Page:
Lerner and Loewe's 1951 musical Paint Your Wagon, which concludes its Encores run with two performances today, fits squarely in this category. (Seattle's 5th Avenue Theatre is actually planning to mount a full production of the musical in 2016, albeit with an entirely rewritten book). The story itself is almost beside the point, and, as is the case with most Encores concerts, the book has been pared down to the absolute essentials. Ben Rumson (Keith Carradine), a widowed prospector, strikes gold in California; soon enough, he's got a town named after him, with men flocking from all over the country looking to similarly strike it rich. Ben's teenage daughter, Jennifer (Alexandra Socha), is the only girl in town--it soon becomes clear that the love-starved miners are taking an interest in her. Ben wants to send her to a finishing school in Boston, but Jennifer has set her eye on Julio (Justin Guarini), a soulful Mexican miner who seems as likely to quote poetry as pan for gold.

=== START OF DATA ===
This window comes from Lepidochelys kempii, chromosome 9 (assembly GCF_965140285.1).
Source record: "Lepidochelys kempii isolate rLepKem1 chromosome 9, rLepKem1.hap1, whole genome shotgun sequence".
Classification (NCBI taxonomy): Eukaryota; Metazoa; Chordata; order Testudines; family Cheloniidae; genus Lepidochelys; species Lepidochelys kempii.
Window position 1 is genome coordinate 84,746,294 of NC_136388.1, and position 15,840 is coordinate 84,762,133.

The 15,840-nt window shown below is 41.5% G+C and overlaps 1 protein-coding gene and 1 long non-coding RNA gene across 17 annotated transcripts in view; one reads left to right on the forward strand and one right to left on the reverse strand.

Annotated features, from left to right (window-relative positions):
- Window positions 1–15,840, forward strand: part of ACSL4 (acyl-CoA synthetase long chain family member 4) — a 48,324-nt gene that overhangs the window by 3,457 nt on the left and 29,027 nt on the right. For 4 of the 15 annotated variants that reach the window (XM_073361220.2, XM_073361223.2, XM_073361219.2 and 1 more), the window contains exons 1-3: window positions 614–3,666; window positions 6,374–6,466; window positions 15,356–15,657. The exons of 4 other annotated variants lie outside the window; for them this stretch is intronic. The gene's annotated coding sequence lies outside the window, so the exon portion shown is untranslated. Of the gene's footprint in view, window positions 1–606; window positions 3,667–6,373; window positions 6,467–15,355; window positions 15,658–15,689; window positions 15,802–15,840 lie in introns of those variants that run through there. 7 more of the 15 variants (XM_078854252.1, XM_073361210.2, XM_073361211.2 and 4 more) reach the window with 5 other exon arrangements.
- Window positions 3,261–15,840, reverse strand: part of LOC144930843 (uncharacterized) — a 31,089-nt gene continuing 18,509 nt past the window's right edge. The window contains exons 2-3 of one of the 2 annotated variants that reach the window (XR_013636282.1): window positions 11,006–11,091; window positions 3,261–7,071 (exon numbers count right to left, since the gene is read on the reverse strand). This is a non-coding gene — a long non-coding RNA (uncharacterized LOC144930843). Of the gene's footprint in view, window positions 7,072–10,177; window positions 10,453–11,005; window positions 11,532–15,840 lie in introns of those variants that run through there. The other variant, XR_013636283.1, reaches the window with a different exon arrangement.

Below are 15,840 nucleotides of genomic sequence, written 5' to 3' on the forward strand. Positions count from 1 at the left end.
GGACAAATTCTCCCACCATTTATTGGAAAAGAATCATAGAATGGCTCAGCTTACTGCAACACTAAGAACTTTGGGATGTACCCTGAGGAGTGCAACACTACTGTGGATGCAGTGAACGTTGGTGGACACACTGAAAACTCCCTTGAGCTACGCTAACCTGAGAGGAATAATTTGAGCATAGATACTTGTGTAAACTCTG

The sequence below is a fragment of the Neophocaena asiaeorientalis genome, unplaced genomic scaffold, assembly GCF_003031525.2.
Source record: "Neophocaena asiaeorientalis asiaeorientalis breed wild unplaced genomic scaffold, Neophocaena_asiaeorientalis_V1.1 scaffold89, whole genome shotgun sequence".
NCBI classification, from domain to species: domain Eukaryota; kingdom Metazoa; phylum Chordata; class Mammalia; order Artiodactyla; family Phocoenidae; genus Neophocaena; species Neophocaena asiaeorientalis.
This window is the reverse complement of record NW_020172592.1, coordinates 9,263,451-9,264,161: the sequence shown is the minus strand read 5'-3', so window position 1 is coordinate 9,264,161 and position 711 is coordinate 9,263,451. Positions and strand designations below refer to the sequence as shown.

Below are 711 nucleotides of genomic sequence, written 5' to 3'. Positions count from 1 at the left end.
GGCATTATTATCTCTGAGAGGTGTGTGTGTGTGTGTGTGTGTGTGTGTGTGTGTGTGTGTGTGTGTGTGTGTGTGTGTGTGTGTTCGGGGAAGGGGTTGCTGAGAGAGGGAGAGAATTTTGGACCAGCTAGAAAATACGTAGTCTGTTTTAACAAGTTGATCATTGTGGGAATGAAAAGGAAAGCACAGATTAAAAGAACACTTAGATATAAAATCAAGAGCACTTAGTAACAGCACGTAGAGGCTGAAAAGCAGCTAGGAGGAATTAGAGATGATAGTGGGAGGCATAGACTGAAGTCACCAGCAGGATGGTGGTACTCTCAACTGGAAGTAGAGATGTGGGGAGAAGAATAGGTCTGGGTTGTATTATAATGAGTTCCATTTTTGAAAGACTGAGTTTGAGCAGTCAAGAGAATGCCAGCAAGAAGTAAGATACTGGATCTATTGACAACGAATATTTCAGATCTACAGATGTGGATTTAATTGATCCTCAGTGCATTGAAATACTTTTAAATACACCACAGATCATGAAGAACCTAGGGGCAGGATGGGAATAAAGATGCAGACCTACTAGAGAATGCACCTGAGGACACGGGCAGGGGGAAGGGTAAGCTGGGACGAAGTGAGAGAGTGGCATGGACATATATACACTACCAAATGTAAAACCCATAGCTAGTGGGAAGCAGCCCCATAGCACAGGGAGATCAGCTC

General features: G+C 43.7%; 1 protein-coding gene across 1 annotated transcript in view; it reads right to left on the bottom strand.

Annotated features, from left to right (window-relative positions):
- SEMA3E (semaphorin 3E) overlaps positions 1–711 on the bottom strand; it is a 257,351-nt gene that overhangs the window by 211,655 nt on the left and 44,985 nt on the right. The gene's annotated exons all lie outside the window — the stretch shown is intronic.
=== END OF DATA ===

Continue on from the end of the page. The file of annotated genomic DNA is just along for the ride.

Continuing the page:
The show itself might not be much, but the score is resplendent, and it's getting a first-rate treatment. Despite being saddled with some truly unfortunate fake facial hair, Carradine is wonderful as Rumson. His light baritone is less secure than it was twenty-five years ago, when he headlined The Will Rogers Follies, but he makes up for any vocal shakiness by singing with great refinement. He beautifully handles Ben's two big numbers, the hauntingly lovely "I Still See Elisa" (an ode to his late wife) and the folksy "Wand'rin Star."

Socha is perfectly cast. She deftly conveys Jennifer's girlishness and her blossoming womanhood. She's equally adept in comic numbers like "What's Going On Here?," where she puzzles as to why the miners are so fascinated by her every move, and romantic songs like "All For Him," about her devotion to her love. Guarini is an ideal match. Although his accent is a bit shaky, he wraps his elegant tenor around Julio's beautiful music and all is forgiven.